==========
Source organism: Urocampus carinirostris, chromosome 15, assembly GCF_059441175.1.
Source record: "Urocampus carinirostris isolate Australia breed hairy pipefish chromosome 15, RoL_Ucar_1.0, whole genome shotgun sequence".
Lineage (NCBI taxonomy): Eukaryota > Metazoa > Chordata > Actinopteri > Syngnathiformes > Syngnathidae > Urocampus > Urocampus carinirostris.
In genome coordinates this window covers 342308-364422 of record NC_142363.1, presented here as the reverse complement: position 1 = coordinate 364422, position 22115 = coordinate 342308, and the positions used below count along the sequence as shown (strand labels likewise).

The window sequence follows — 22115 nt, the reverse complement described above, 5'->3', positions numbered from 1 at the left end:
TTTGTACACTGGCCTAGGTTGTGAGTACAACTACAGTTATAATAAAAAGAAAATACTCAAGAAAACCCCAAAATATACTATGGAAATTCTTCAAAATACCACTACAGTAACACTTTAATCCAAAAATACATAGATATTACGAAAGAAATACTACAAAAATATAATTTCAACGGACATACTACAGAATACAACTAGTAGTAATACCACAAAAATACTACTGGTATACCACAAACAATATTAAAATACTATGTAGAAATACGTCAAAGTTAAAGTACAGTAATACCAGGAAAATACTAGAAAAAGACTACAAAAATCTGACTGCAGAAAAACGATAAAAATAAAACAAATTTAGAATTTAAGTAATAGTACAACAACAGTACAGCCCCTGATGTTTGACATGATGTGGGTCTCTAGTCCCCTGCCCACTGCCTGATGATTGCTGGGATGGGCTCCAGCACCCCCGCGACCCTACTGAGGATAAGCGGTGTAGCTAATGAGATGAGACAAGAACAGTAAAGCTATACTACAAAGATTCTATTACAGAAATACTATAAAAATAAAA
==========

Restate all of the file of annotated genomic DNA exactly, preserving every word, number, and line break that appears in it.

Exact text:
Source organism: Urocampus carinirostris, chromosome 15, assembly GCF_059441175.1.
Source record: "Urocampus carinirostris isolate Australia breed hairy pipefish chromosome 15, RoL_Ucar_1.0, whole genome shotgun sequence".
Lineage (NCBI taxonomy): Eukaryota > Metazoa > Chordata > Actinopteri > Syngnathiformes > Syngnathidae > Urocampus > Urocampus carinirostris.
In genome coordinates this window covers 342308-364422 of record NC_142363.1, presented here as the reverse complement: position 1 = coordinate 364422, position 22115 = coordinate 342308, and the positions used below count along the sequence as shown (strand labels likewise).

The window sequence follows — 22115 nt, the reverse complement described above, 5'->3', positions numbered from 1 at the left end:
TTTGTACACTGGCCTAGGTTGTGAGTACAACTACAGTTATAATAAAAAGAAAATACTCAAGAAAACCCCAAAATATACTATGGAAATTCTTCAAAATACCACTACAGTAACACTTTAATCCAAAAATACATAGATATTACGAAAGAAATACTACAAAAATATAATTTCAACGGACATACTACAGAATACAACTAGTAGTAATACCACAAAAATACTACTGGTATACCACAAACAATATTAAAATACTATGTAGAAATACGTCAAAGTTAAAGTACAGTAATACCAGGAAAATACTAGAAAAAGACTACAAAAATCTGACTGCAGAAAAACGATAAAAATAAAACAAATTTAGAATTTAAGTAATAGTACAACAACAGTACAGCCCCTGATGTTTGACATGATGTGGGTCTCTAGTCCCCTGCCCACTGCCTGATGATTGCTGGGATGGGCTCCAGCACCCCCGCGACCCTACTGAGGATAAGCGGTGTAGCTAATGAGATGAGACAAGAACAGTAAAGCTATACTACAAAGATTCTATTACAGAAATACTATAAAAATAAAA